Greece and Persia

Ancient Greece and Persia are eminently comparable. Both nations have centuries of history, politics, and culture. To begin with, both have interesting geographical points that make them unique. The mainland of Greece, a nation of over 1,400 islands, is a peninsula. On the western coast of Greece is the Ionian Sea, and between Greece and Turkey is the Aegean Sea; these are just a couple of Greece’s surrounding watery borders, but they are smaller parts of the Mediterranean Sea. Greeks built many harbors and ports along these waterways. The seafaring citizens flourished amidst the vast seas.
Persia existed in the Fertile Crescent in the Near East. The Fertile Crescent ran along the Persian Gulf down into the area that is modern-day Iran. The Fertile Crescent is known as the “cradle of civilization.” The ease of agriculture in the area made for quick population growth in Persia.
That growth led to the expansion of Persian culture.  Persians began to write poetry. There was a time when nearly all text in Persia was written in verse, even medical and law texts. The four kinds of Persian poetry are Epic, Ghasideh, Masnavi, and Ghazal.  Persian literature was considered one of the four main bodies of literature worldwide by Goethe.
Greece was no stranger to this cultural revolution either. The Greeks were the first Europeans to read and write with an alphabet. The dialects of the Greek language were Aeolic, Doric, and Ionic. Much like the English language, the Greek language was influenced by geography, the nationality of outlying peoples, and the nations that the Greeks conquered.
With this alphabet the Greeks developed theater styles that are still alive today. Comedies and tragedies are chief among the Greek theatre types. These have never gone out of style and are the basis of most modern movies and plays.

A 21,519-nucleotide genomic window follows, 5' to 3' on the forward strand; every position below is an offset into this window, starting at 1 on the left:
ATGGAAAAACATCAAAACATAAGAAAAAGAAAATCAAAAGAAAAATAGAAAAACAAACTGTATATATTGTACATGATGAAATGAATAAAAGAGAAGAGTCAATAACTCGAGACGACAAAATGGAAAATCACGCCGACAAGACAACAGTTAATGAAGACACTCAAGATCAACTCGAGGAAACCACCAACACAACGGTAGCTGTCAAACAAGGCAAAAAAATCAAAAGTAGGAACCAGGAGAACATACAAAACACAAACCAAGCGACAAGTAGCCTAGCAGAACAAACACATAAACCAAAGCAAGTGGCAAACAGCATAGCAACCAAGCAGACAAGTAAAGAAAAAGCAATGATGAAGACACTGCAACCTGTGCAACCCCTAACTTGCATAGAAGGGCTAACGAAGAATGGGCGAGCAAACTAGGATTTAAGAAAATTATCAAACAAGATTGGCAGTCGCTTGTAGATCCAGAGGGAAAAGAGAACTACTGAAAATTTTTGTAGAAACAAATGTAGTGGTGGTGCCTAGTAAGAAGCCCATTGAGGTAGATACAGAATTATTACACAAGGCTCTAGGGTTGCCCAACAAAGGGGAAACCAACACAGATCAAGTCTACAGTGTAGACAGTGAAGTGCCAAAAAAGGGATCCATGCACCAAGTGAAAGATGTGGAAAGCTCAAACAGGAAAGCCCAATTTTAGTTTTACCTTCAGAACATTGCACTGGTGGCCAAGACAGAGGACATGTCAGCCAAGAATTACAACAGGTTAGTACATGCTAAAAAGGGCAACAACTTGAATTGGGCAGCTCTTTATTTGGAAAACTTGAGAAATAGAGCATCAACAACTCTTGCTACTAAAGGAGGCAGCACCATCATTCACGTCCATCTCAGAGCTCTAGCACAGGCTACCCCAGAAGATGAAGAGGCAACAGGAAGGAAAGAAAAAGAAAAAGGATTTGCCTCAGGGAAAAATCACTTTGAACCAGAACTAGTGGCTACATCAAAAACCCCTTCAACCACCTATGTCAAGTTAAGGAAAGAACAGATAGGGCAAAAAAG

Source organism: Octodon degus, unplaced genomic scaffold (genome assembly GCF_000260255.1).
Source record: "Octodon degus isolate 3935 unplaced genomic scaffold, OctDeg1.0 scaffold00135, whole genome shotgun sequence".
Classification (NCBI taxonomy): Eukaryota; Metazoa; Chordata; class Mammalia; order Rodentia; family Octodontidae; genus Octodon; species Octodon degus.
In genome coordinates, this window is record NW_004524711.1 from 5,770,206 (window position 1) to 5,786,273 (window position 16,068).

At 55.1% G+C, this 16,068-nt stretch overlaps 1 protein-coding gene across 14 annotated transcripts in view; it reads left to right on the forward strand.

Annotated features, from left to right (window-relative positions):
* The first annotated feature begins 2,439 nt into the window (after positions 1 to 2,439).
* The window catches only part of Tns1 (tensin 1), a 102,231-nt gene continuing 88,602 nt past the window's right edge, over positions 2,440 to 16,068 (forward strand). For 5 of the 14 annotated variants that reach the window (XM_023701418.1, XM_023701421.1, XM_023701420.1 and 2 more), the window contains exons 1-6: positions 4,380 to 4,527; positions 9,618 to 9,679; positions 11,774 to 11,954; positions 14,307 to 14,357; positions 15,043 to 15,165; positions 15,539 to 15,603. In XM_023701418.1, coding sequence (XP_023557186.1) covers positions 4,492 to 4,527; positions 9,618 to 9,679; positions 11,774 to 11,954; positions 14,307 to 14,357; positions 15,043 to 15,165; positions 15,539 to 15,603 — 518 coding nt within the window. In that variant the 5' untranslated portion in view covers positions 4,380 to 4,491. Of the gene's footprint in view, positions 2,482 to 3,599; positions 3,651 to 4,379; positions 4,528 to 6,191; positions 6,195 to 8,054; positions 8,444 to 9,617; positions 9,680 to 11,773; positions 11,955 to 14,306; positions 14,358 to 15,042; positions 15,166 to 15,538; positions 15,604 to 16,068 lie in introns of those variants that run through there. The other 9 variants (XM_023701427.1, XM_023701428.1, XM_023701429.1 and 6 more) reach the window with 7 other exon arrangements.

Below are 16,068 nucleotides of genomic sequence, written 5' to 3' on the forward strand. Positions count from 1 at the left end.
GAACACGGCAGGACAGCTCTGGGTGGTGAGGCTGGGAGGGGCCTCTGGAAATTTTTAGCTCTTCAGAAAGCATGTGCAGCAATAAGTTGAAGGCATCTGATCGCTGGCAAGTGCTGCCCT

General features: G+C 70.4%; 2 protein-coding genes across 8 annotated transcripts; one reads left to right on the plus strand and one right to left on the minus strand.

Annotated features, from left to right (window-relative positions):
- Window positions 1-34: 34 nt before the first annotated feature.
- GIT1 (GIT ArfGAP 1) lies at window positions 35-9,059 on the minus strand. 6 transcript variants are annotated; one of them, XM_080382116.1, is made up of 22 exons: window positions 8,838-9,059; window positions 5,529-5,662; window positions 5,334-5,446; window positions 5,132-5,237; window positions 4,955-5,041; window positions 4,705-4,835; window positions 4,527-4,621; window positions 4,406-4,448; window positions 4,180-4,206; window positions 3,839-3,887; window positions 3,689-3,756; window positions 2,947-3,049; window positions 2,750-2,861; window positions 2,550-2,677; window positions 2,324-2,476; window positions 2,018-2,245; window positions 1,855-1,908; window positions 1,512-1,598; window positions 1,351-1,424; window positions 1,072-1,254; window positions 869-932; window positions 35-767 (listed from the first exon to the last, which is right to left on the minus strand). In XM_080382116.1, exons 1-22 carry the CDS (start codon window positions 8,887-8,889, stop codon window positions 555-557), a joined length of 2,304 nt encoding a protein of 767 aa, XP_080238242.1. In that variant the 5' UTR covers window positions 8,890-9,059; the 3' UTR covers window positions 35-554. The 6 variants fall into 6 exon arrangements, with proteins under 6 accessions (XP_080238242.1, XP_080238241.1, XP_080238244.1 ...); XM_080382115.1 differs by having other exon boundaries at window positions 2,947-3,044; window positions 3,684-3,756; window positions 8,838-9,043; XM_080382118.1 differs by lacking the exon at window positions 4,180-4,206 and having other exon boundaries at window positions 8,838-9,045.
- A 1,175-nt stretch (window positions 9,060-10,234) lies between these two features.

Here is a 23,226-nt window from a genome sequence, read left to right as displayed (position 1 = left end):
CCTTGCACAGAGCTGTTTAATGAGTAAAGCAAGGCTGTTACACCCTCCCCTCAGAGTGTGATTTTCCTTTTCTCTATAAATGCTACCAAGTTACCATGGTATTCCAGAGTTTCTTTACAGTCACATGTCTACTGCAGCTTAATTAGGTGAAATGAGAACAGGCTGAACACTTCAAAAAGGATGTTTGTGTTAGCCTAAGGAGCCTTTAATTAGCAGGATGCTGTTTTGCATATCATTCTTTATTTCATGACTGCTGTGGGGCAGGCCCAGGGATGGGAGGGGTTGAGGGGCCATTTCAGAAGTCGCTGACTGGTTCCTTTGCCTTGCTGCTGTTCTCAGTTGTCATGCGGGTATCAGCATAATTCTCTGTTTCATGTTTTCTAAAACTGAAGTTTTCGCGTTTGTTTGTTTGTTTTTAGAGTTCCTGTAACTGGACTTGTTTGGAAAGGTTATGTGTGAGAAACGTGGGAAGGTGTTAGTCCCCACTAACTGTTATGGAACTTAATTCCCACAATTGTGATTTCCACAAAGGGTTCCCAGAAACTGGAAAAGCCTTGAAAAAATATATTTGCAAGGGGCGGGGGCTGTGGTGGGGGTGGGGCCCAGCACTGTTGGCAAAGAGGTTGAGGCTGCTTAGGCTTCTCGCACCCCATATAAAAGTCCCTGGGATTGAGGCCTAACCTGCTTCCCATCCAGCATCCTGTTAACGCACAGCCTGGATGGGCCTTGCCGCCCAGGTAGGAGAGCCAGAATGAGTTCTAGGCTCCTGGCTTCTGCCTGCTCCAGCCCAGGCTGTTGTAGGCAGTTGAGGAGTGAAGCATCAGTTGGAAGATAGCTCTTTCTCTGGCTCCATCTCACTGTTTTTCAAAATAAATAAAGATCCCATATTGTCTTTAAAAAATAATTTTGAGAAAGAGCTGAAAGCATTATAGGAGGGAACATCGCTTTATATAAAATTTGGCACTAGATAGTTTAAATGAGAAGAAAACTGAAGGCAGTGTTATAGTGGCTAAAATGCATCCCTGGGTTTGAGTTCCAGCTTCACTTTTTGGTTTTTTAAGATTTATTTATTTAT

Many of these plays were complicated tales revolving around the numerous Greek gods and goddesses. There was a god or goddess for virtually every aspect of Greek life, from planting to prostitution.
The Persians, in direct contrast, were the first monotheistic nation. They were Zoroastrians who worshiped the prophet Zoroaster. Zoroastrianism was based on the belief in dualism; a heaven and hell paradigm that persists among other religions still today.
Philip II of Macedon was one of Greece’s most influential leaders. He was a member of the Delphic Council because he used his might and money to get a seat. He conquered many lands, expanding the size of Greece substantially. In fact, he was preparing to invade Persia when he died. This became a missionfor his son, Alexander the Great, who took it upon himself to target the Persian leader, Darius, and track him across Persia.
Alexander conquered one nation after another, naming many of them after himself or his horse. Greece had grown to epic proportions by the time Alexander died.
Greece started as an oligarchy, which meant it was being run by a small group of individuals who were wealthy, male landowners. None of the men had much individual power, and so decisions were decided on by a group consensus. When one man would start craving too much power, he became a tyrant. These tyrannies made life unbearable for the citizenry. Eventually the people began to rise up and come together to form the first democratic government.
Democratic rule is still the norm in Greece today. Modern Greece has become a tourist mecca because of the ruins of its epic past. It does still have its share of troubles. Invading hordes throughout history gave way to financial distress.Greece did fare better than Persia, which was conquered in 330 BC by none other than Alexander the Great.

Alexander Defeats The Persians, 331 BC. (n.d.). Retrieved May 04, 2016, from
Ancient Persia. (n.d.). Retrieved May 04, 2016, from Persia
Greece Timeline. (n.d.). Retrieved May 04, 2016, from
Persian Culture. (n.d.). Retrieved May 04, 2016, from
Persian literature. (n.d.). Retrieved May 04, 2016, from
Philip of Macedon Philip II of Macedonia Biography. (n.d.). Retrieved May 04, 2016, from
Understanding Key Geographical Features of Ancient Greece. (n.d.). Retrieved May 04, 2016, from

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